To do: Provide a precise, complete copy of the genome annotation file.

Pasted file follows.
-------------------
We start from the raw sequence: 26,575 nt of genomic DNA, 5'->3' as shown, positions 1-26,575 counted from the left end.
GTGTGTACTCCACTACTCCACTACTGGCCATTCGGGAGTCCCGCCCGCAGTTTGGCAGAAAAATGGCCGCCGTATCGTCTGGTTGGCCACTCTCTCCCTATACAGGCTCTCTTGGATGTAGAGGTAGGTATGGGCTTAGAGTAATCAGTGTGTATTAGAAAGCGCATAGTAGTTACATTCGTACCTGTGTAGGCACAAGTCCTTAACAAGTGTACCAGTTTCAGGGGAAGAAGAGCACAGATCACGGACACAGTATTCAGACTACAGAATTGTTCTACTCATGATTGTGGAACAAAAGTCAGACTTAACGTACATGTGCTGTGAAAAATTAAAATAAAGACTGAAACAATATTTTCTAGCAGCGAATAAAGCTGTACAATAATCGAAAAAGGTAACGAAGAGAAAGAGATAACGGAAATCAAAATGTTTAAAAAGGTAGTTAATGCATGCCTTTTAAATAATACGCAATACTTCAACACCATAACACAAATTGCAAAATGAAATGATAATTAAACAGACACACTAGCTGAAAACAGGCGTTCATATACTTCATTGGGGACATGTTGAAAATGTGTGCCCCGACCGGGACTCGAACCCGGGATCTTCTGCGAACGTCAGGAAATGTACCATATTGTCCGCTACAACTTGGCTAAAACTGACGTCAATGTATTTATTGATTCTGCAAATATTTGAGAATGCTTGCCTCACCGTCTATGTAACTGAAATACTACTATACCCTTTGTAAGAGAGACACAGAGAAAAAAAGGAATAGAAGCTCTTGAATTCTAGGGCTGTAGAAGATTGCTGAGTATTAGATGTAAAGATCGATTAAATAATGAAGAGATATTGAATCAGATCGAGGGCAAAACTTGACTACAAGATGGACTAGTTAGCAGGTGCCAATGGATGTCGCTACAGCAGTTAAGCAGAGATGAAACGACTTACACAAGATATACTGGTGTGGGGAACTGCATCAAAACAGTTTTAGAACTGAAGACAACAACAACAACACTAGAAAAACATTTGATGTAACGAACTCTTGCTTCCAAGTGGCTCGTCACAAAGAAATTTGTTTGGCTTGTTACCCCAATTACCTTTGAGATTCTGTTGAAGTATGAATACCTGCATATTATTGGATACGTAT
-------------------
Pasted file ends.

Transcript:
We start from the raw sequence: 26,575 nt of genomic DNA, 5'->3' as shown, positions 1-26,575 counted from the left end.
GTGTGTACTCCACTACTCCACTACTGGCCATTCGGGAGTCCCGCCCGCAGTTTGGCAGAAAAATGGCCGCCGTATCGTCTGGTTGGCCACTCTCTCCCTATACAGGCTCTCTTGGATGTAGAGGTAGGTATGGGCTTAGAGTAATCAGTGTGTATTAGAAAGCGCATAGTAGTTACATTCGTACCTGTGTAGGCACAAGTCCTTAACAAGTGTACCAGTTTCAGGGGAAGAAGAGCACAGATCACGGACACAGTATTCAGACTACAGAATTGTTCTACTCATGATTGTGGAACAAAAGTCAGACTTAACGTACATGTGCTGTGAAAAATTAAAATAAAGACTGAAACAATATTTTCTAGCAGCGAATAAAGCTGTACAATAATCGAAAAAGGTAACGAAGAGAAAGAGATAACGGAAATCAAAATGTTTAAAAAGGTAGTTAATGCATGCCTTTTAAATAATACGCAATACTTCAACACCATAACACAAATTGCAAAATGAAATGATAATTAAACAGACACACTAGCTGAAAACAGGCGTTCATATACTTCATTGGGGACATGTTGAAAATGTGTGCCCCGACCGGGACTCGAACCCGGGATCTTCTGCGAACGTCAGGAAATGTACCATATTGTCCGCTACAACTTGGCTAAAACTGACGTCAATGTATTTATTGATTCTGCAAATATTTGAGAATGCTTGCCTCACCGTCTATGTAACTGAAATACTACTATACCCTTTGTAAGAGAGACACAGAGAAAAAAAGGAATAGAAGCTCTTGAATTCTAGGGCTGTAGAAGATTGCTGAGTATTAGATGTAAAGATCGATTAAATAATGAAGAGATATTGAATCAGATCGAGGGCAAAACTTGACTACAAGATGGACTAGTTAGCAGGTGCCAATGGATGTCGCTACAGCAGTTAAGCAGAGATGAAACGACTTACACAAGATATACTGGTGTGGGGAACTGCATCAAAACAGTTTTAGAACTGAAGACAACAACAACAACACTAGAAAAACATTTGATGTAACGAACTCTTGCTTCCAAGTGGCTCGTCACAAAGAAATTTGTTTGGCTTGTTACCCCAATTACCTTTGAGATTCTGTTGAAGTATGAATACCTGCATATTATTGGATACGTAT